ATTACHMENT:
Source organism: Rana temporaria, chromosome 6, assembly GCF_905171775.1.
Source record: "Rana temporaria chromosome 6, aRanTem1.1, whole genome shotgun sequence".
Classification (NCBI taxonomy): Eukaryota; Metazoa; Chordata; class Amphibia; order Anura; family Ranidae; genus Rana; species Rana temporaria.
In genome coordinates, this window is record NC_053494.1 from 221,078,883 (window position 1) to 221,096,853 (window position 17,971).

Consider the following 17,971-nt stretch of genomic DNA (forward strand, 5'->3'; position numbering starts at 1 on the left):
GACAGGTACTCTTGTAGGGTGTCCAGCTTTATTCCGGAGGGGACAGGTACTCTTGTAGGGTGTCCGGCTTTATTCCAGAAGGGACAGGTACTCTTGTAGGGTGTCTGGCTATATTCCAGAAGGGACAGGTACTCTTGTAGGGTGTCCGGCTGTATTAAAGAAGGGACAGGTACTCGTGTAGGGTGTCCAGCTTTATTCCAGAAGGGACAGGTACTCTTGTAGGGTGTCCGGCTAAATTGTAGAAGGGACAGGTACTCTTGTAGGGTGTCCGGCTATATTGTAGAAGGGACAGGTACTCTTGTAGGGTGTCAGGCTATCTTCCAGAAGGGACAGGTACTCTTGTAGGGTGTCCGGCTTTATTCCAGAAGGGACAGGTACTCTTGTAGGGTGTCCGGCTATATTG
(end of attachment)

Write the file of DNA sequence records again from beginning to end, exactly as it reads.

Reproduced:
Source organism: Rana temporaria, chromosome 6, assembly GCF_905171775.1.
Source record: "Rana temporaria chromosome 6, aRanTem1.1, whole genome shotgun sequence".
Classification (NCBI taxonomy): Eukaryota; Metazoa; Chordata; class Amphibia; order Anura; family Ranidae; genus Rana; species Rana temporaria.
In genome coordinates, this window is record NC_053494.1 from 221,078,883 (window position 1) to 221,096,853 (window position 17,971).

Consider the following 17,971-nt stretch of genomic DNA (forward strand, 5'->3'; position numbering starts at 1 on the left):
GACAGGTACTCTTGTAGGGTGTCCAGCTTTATTCCGGAGGGGACAGGTACTCTTGTAGGGTGTCCGGCTTTATTCCAGAAGGGACAGGTACTCTTGTAGGGTGTCTGGCTATATTCCAGAAGGGACAGGTACTCTTGTAGGGTGTCCGGCTGTATTAAAGAAGGGACAGGTACTCGTGTAGGGTGTCCAGCTTTATTCCAGAAGGGACAGGTACTCTTGTAGGGTGTCCGGCTAAATTGTAGAAGGGACAGGTACTCTTGTAGGGTGTCCGGCTATATTGTAGAAGGGACAGGTACTCTTGTAGGGTGTCAGGCTATCTTCCAGAAGGGACAGGTACTCTTGTAGGGTGTCCGGCTTTATTCCAGAAGGGACAGGTACTCTTGTAGGGTGTCCGGCTATATTG